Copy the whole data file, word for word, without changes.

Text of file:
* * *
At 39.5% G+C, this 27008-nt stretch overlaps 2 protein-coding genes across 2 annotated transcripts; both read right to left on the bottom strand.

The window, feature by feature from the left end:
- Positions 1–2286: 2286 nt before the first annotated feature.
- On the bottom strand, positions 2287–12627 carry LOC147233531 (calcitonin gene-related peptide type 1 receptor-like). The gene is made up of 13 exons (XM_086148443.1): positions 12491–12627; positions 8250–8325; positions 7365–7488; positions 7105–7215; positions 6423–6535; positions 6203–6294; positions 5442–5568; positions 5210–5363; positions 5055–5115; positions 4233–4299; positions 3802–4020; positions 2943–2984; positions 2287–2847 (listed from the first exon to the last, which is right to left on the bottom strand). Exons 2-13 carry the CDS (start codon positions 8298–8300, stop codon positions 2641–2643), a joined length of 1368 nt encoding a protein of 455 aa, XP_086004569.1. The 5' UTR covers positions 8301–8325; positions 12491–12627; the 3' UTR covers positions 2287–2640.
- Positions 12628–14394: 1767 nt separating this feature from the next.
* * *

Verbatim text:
At 39.5% G+C, this 27008-nt stretch overlaps 2 protein-coding genes across 2 annotated transcripts; both read right to left on the bottom strand.

The window, feature by feature from the left end:
- Positions 1–2286: 2286 nt before the first annotated feature.
- On the bottom strand, positions 2287–12627 carry LOC147233531 (calcitonin gene-related peptide type 1 receptor-like). The gene is made up of 13 exons (XM_086148443.1): positions 12491–12627; positions 8250–8325; positions 7365–7488; positions 7105–7215; positions 6423–6535; positions 6203–6294; positions 5442–5568; positions 5210–5363; positions 5055–5115; positions 4233–4299; positions 3802–4020; positions 2943–2984; positions 2287–2847 (listed from the first exon to the last, which is right to left on the bottom strand). Exons 2-13 carry the CDS (start codon positions 8298–8300, stop codon positions 2641–2643), a joined length of 1368 nt encoding a protein of 455 aa, XP_086004569.1. The 5' UTR covers positions 8301–8325; positions 12491–12627; the 3' UTR covers positions 2287–2640.
- Positions 12628–14394: 1767 nt separating this feature from the next.